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December 07, 1983 - Image 6

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Text
Publication:
The Michigan Daily, 1983-12-07

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4

Page 6 - The Michigan Daily - Wednesday, December 7, 1983

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Branches of government AP Photo
Snow-covered branches frame the State Capitol Building dome in Lansing
yesterday morning after three inches of snow fell across Michigan. Galoshes
and mittens will be in order for a while as falling temperatures and more
winter weather are expected.
House assails Federal
Reserve's secrecy

WASHINGTON (AP) - A study by
the House Banking Committee released
yesterday assailed as "intolerable in a
democracy" the secrecy that surrounds
the Federal Reserve Board's monetary
policy sessions.
The central bank, the report said,
"has not been authorized to conduct
covert operations in our nation's money
markets, but the Central, Intelligence
Agency would be proud to match the
Fed's record for operating in the
shadows."--,,~
SEVERAL PANEL members took
issue with the sharp tone of the report
and noted the full committee did not
vote to adopt the document, which in-
cludes a disclaimer to that effect on its
cover.
"Objection must be lodged against
the insidious tone of this report.. . I do
not believe it reflects majority sen-
timent on the committee," said Rep.
Stephen L. Neal (D-N.C.), in a dissen-
ting view.
A committee spokesman, who asked
not to be identified, said, however, "It
generally reflects the views of a
majority of the committee."
THE STUDY, put together by the
committee's staff, recommends that
Federal Reserve policy-makers be
more open in their deliberations and
announce certain decisions on

monetary policy as soon as they are
made.
But Federal Reserve Chairman Paul
Volcker, responding to questions
earlier in the week about the report,
said, "You won't get better policy by
conducting monetary policy in a gold-
fish bowl ... . Any attempt to announce
every judgment every time would lead
to more, rather than less, confusion;
more, rather than less, anticipation of
action; and more, rather than less, in-
stability."
The board's policy-makers - the
Federal Open Market Committee -
meet about- eight times a year.. The
minutes: of the meetings aren't made
public until about six weeks later, after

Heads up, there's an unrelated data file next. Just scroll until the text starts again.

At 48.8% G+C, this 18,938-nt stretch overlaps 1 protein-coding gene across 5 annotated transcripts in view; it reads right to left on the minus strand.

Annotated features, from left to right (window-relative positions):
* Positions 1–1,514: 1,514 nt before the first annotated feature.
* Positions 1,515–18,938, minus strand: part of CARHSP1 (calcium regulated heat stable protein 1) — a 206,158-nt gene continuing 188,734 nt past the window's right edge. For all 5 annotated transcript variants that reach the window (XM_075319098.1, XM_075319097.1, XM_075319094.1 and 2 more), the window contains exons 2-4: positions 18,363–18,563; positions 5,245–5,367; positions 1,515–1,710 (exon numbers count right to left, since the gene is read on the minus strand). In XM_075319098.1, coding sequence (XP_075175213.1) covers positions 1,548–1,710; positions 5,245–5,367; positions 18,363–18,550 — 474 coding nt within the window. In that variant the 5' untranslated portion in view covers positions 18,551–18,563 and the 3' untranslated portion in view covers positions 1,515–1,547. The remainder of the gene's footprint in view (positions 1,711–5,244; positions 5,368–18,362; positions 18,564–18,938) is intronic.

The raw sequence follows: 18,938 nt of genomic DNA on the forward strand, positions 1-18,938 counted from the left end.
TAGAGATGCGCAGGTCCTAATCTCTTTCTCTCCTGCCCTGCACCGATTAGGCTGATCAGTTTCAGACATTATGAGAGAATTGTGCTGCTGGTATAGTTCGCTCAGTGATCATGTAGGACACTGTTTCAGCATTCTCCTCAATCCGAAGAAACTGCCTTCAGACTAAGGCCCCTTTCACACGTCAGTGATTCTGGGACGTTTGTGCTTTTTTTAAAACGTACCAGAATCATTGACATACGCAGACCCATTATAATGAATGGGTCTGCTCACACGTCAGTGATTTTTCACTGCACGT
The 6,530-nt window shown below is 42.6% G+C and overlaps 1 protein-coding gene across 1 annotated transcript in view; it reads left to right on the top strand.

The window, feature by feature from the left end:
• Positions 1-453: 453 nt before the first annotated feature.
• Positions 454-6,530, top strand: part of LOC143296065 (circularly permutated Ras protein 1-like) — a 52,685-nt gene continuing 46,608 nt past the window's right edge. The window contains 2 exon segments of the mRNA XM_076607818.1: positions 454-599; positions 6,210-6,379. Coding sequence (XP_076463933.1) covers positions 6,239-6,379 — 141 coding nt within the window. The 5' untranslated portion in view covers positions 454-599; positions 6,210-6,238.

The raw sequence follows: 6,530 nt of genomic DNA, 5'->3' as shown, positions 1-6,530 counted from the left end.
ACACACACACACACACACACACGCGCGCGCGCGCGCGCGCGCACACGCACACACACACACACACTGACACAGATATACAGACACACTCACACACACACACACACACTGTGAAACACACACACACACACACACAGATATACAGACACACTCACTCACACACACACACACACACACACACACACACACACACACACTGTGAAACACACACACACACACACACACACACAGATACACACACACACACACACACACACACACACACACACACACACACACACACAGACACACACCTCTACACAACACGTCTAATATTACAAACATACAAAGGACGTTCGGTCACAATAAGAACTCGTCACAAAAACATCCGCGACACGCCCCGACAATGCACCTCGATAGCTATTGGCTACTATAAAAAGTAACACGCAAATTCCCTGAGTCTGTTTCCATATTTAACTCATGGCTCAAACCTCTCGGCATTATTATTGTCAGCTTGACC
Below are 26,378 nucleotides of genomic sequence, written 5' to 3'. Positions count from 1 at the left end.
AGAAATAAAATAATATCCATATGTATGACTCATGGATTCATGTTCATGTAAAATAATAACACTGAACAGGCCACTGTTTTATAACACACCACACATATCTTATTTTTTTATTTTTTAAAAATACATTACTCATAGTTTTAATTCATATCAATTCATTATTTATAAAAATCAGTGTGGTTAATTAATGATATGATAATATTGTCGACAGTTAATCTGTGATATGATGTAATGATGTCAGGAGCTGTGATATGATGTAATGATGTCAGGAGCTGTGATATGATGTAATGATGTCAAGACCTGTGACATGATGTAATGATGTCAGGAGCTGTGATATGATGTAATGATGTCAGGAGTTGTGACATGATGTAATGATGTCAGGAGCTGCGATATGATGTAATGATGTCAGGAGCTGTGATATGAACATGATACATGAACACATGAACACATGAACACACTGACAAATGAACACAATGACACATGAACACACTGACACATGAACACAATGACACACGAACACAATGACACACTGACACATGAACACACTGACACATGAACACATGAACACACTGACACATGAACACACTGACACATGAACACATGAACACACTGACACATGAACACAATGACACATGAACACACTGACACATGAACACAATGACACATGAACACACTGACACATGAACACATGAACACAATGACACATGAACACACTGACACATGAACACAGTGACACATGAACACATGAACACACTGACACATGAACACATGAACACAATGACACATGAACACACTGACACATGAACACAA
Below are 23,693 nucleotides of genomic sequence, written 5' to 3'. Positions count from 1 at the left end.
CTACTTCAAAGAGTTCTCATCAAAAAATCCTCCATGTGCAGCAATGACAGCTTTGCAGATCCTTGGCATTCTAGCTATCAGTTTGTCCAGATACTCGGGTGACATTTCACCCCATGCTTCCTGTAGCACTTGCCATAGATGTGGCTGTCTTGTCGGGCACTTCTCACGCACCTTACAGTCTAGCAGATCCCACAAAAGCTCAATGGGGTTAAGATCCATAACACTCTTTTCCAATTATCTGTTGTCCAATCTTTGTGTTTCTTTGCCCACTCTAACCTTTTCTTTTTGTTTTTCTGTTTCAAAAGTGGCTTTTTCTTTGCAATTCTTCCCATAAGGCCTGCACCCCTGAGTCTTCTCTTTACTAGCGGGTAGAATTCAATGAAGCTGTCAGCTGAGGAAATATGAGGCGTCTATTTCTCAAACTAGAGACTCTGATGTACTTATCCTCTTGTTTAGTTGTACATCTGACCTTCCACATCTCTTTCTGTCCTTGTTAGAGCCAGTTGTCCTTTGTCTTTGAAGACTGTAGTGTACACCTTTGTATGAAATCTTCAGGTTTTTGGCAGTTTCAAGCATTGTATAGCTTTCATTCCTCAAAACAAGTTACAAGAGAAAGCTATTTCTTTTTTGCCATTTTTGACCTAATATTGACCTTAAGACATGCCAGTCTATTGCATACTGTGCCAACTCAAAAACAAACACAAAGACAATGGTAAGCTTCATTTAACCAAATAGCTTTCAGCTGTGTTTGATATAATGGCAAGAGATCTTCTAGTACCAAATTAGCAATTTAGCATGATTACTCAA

the next meeting. The panel consists of
the seven governors of the Federal
Reserve Board and the presidents of
five of the 12 regional Federal Reserve
Banks.
In those sessions, the Open Market
Committee decides how to control the
supply of money and credit to the
banking system, which indirectly affec-
ts the level of interest rates. The policy-
makers have been maintaining a
modest level of restraint on the money
supply in an effort to keep inflation un-
der control.

Panel proposal would

ease dorm
(Continued from Page 1)
"WE ARE disappointed that in-hall
privileges are lost but we don't think
students will be outraged," Burley said.
"The escalation clause plus accom-
modations for transferring (from one
dorm to another) is a good thing."
STUDENT,
ACCOUNTS
Your attention is called to the
following rules passed by the
Regents at their meeting on
February 28, 1936: "Students
shall pay all accounts due the
University no later than the
last day of classes of each
semester or summer session.
Student loans which are not
paid or renewed are subject
to this regulation; however,
student loans not yet due are
exempt. Any unpaid accounts
at the close of business on
the last day of classes will be
reported to the Cashier of the
University and
"(a) All academic credits
will be withheld, the grades
for the semester or summer
session ;+ ustcmnlerdi l m

switches
Some housing officials are concerned
that the new plan would cause an in-
crease in upperclassmen in some halls
and a flight of returning students from
other halls - a situation that might
leave some halls without sufficient
leadership and role models.
"RHA doesn't share in that concern,"
Burley said.. "Freshman aren't that
immature that they need role models to
that extent."
OTHERS SEE the problem from the
opposite point of view, saying that
freshpersons are the lifeblood of hall
spirit and leadership.
Hugh Scott, president of the West
Quad-Barbour-Newberry Student
Council, said the danger in a dorm like
West Quad would pe a loss of under-
classmen.
"It's the freshmen that set the en-
vironment," he said. "West Quad is
currently enjoying great popularity on
campus; it could become an upper-
classmen hall."
Scott put the planning committee's1
proposal up for a council vote at West
Quad last month and it was rejected,
but he said he personally sees a need to
open the lotteries up.
"YOU SHOULD be able to live
wherever you want and with whomever
you want," Scott said.
Last year, many students complained
they were -cheated by the waiting list
system. After being required to sign

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© 1983

MSL/JRG INC.
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Drawing Dec. 15, 1983. You must be 18 or older to enter You need not be present nor be a Mutual Savings
customer to win. Deposit this registration at our Ann Arbor office.
EMUTUAL ~h~

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